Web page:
Firefighter tracking, health monitoring and PPE combine for a proactive approach to your safety.
At FDIC Globe presented to attendees, and later this evening to FireRescue Magazine/FirefighterNation contributors and bloggers, the WASP project. WASP stands for Wearable Advanced Sensor Platform and is a joint effort among many corporations incorporating physiological monitoring and 3-D firefighter locating into the firefighter’s PPE compliment.
With a focus on improving PPE as well as providing additional means to help lower the number of firefighter fatalities, Globe and partners have built upon the developments borne out of the Worcester Polytechnic Institute’s firefighter tracking research to incorporate real time health monitoring and physical location in a multi-component system.
WASP is built from collaboration of five main elements:
Globe Manufacturing Company, LLC —Management, Product Development, Manufacturing and Distribution
Zephyr Technology Corporation—Physiological Monitoring Technology
TRX Systems, Inc.—Location/Tracking Technology
Skidmore College / Health and Exercise Sciences Department—Physiology Science
Propel, LLC—Textile Development
Before getting into the detailed specifics, take a look at this video of testing done with Atlanta Fire Rescue in February 2012
Before the tests in Atlanta, researchers also worked with Skidmore College faculty conducting field tests on the WASP system. Funded through a Department of Army National Protection Center grant, the components were tested for accuracy and effectiveness within the physiology and tracking goals.
During the evening’s presentation, Globe Firesuits Director of Business Development Mark Mordecai presented the members of the project, explained the development in research and fielded questions from the guests. I was fortunate to have time earlier in the afternoon to speak with Jonathan Woodward of Zephyr about WASP and learn how it has developed and continuing to develop. Members of the Boston Fire Department at the Globe booth, who had participated in earlier field tests, also freely offered positive reviews of the system and intent to conduct additional testing.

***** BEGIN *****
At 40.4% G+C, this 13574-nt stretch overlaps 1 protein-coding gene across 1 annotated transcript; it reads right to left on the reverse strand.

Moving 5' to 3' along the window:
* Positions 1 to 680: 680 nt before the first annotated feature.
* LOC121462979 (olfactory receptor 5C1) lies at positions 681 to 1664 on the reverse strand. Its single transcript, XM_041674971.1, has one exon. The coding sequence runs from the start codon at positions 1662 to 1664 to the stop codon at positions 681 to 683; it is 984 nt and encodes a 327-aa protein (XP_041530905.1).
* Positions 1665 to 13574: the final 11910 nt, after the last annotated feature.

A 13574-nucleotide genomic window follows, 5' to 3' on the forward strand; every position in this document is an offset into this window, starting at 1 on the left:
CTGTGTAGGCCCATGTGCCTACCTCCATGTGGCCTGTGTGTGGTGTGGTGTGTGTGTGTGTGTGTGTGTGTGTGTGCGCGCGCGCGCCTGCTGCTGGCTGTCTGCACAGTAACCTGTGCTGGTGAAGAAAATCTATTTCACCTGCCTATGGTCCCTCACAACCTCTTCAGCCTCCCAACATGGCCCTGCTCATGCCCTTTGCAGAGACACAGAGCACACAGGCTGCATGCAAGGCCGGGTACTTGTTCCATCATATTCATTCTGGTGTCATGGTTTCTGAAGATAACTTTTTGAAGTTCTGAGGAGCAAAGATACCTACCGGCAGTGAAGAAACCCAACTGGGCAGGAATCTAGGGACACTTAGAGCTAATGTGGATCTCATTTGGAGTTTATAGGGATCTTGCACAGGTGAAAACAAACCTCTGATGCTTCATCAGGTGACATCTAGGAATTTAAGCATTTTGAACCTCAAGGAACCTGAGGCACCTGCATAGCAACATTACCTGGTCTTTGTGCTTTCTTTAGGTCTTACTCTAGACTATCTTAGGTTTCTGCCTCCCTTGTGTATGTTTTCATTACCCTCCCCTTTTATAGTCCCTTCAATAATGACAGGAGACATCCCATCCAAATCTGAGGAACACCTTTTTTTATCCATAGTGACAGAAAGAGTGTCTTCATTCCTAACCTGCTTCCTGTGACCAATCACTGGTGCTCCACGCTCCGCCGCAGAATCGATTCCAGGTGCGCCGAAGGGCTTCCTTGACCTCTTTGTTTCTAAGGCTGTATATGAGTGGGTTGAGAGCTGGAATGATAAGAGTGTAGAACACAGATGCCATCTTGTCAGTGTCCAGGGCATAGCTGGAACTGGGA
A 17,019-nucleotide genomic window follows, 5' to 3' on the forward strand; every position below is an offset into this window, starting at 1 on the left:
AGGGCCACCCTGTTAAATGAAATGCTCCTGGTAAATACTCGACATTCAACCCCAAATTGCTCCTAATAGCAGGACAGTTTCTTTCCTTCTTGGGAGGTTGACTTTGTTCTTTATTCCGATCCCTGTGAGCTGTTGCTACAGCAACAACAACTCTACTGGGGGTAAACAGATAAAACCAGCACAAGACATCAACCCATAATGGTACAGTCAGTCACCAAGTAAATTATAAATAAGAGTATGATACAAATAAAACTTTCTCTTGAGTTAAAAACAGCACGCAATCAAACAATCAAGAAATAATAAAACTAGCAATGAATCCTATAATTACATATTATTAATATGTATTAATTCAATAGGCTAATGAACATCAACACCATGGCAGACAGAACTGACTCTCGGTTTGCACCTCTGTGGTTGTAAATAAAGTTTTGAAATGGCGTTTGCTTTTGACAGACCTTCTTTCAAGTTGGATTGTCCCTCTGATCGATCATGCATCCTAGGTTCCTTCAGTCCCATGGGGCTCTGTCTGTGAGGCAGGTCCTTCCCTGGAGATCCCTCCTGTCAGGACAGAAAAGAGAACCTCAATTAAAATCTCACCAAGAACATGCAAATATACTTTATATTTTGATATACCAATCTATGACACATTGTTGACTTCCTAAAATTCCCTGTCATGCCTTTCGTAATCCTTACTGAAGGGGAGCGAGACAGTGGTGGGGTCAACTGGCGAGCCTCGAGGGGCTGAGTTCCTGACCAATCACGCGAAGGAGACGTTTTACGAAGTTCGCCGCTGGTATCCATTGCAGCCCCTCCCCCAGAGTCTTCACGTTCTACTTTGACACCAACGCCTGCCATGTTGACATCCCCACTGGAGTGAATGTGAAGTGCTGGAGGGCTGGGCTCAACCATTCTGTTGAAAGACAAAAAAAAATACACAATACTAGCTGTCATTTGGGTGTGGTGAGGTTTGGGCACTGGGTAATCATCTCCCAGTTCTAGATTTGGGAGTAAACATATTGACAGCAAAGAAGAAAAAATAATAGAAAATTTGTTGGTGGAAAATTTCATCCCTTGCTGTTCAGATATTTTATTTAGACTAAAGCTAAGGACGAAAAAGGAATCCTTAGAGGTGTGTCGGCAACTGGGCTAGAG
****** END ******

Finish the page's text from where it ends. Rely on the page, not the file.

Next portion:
WASP has significant promise as an early warning for medical problems, a continual locator system of firefighters and, with its data recording capabilities, an additional means of documentation for lessons learned in the event of a interior fireground mishap. Is WASP an all-in-one, all-solution tool? No. Just like many of the tools we have, and the ones to come, WASP will rely on personal behavior to be fully effective. However, with its physiological and tracking capability, WASP can be a highly valuable asset as it offers a proactive stance toward helping reduce line of duty deaths on the fireground.
Next: More on how WASP Works
Bill Carey is the daily news and blog manager for Elsevier Public Safety (FireRescue Magazine/Firefighter Nation, JEMS and LawOfficer sites.) Bill also manages the FireEMSBlogs.com network and is a former volunteer lieutenant with the Hyattsville Volunteer Fire Department in Prince George's County, Maryland.
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